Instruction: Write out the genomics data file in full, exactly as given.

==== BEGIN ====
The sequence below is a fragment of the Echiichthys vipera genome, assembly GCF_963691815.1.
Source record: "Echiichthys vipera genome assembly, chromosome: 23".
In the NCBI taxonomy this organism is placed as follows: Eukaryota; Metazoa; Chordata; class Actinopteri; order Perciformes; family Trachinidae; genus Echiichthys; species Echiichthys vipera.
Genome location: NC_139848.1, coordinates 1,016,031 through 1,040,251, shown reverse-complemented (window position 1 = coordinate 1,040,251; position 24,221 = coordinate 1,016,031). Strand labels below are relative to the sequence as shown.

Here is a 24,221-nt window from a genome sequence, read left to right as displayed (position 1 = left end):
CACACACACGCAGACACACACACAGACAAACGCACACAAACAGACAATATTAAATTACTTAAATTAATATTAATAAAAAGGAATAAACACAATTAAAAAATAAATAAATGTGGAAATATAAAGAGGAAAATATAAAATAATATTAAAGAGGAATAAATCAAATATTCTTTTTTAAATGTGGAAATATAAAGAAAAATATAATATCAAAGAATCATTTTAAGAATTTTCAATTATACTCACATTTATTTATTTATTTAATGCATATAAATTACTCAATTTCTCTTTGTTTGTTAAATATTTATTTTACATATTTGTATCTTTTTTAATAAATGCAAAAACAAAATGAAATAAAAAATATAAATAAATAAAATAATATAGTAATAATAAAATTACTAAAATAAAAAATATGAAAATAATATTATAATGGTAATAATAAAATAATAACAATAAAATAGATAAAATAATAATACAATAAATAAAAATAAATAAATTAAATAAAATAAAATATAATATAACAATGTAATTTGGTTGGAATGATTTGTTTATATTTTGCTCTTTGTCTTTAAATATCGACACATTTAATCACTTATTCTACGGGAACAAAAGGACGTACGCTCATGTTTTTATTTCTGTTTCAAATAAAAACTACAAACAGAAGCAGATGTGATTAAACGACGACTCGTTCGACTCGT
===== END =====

The sequence below is a fragment of the Echiichthys vipera genome, assembly GCF_963691815.1.
Source record: "Echiichthys vipera genome assembly, chromosome: 23".
In the NCBI taxonomy this organism is placed as follows: Eukaryota; Metazoa; Chordata; class Actinopteri; order Perciformes; family Trachinidae; genus Echiichthys; species Echiichthys vipera.
Genome location: NC_139848.1, coordinates 1,016,031 through 1,040,251, shown reverse-complemented (window position 1 = coordinate 1,040,251; position 24,221 = coordinate 1,016,031). Strand labels below are relative to the sequence as shown.

Here is a 24,221-nt window from a genome sequence, read left to right as displayed (position 1 = left end):
CACACACACGCAGACACACACACAGACAAACGCACACAAACAGACAATATTAAATTACTTAAATTAATATTAATAAAAAGGAATAAACACAATTAAAAAATAAATAAATGTGGAAATATAAAGAGGAAAATATAAAATAATATTAAAGAGGAATAAATCAAATATTCTTTTTTAAATGTGGAAATATAAAGAAAAATATAATATCAAAGAATCATTTTAAGAATTTTCAATTATACTCACATTTATTTATTTATTTAATGCATATAAATTACTCAATTTCTCTTTGTTTGTTAAATATTTATTTTACATATTTGTATCTTTTTTAATAAATGCAAAAACAAAATGAAATAAAAAATATAAATAAATAAAATAATATAGTAATAATAAAATTACTAAAATAAAAAATATGAAAATAATATTATAATGGTAATAATAAAATAATAACAATAAAATAGATAAAATAATAATACAATAAATAAAAATAAATAAATTAAATAAAATAAAATATAATATAACAATGTAATTTGGTTGGAATGATTTGTTTATATTTTGCTCTTTGTCTTTAAATATCGACACATTTAATCACTTATTCTACGGGAACAAAAGGACGTACGCTCATGTTTTTATTTCTGTTTCAAATAAAAACTACAAACAGAAGCAGATGTGATTAAACGACGACTCGTTCGACTCGT